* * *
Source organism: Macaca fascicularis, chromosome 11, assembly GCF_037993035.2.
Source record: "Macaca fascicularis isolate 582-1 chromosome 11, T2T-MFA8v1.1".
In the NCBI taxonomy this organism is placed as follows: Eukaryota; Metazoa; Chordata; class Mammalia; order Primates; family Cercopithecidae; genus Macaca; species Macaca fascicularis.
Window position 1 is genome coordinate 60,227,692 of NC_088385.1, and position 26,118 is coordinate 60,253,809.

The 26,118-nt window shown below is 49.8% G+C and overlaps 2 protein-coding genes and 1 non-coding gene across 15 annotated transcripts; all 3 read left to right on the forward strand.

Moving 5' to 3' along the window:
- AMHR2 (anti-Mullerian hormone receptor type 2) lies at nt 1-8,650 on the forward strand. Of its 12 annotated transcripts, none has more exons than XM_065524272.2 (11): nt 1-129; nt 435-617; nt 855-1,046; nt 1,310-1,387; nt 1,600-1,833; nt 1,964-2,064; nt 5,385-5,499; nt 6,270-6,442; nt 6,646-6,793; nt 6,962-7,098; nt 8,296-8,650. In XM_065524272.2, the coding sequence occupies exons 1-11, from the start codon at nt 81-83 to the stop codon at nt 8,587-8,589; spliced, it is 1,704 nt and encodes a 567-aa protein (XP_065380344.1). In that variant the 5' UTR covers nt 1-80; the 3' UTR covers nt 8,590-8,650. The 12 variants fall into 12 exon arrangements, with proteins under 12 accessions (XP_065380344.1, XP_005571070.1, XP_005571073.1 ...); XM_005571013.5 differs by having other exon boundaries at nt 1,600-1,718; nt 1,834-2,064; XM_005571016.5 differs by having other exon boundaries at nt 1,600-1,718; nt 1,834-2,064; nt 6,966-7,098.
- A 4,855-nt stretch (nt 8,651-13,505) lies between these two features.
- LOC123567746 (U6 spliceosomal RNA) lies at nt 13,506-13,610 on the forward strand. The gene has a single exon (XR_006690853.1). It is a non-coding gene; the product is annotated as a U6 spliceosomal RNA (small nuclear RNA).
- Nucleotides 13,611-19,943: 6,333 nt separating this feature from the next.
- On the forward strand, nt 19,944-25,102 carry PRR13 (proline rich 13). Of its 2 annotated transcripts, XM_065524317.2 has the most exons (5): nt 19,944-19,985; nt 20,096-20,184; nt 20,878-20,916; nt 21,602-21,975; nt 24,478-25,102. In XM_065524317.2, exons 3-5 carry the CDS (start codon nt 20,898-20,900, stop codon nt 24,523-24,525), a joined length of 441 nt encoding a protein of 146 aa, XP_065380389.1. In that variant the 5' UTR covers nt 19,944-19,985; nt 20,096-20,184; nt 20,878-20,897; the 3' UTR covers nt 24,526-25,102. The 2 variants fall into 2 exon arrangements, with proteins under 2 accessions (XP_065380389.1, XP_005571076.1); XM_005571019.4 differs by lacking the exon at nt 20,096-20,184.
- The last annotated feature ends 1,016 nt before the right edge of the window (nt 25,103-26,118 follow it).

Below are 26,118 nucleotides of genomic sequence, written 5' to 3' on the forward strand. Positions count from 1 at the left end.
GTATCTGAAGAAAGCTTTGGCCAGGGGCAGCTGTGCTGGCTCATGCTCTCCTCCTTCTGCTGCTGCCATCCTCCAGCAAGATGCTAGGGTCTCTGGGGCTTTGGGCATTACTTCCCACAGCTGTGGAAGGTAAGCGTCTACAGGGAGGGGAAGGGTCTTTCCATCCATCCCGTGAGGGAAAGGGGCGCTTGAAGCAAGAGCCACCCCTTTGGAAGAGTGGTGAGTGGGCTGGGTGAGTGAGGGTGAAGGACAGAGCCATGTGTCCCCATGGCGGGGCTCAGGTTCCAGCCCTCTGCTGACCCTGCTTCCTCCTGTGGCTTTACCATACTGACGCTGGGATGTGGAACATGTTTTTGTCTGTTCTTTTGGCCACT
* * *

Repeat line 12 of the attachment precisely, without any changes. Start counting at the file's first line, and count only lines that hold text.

- The last annotated feature ends 1,016 nt before the right edge of the window (nt 25,103-26,118 follow it).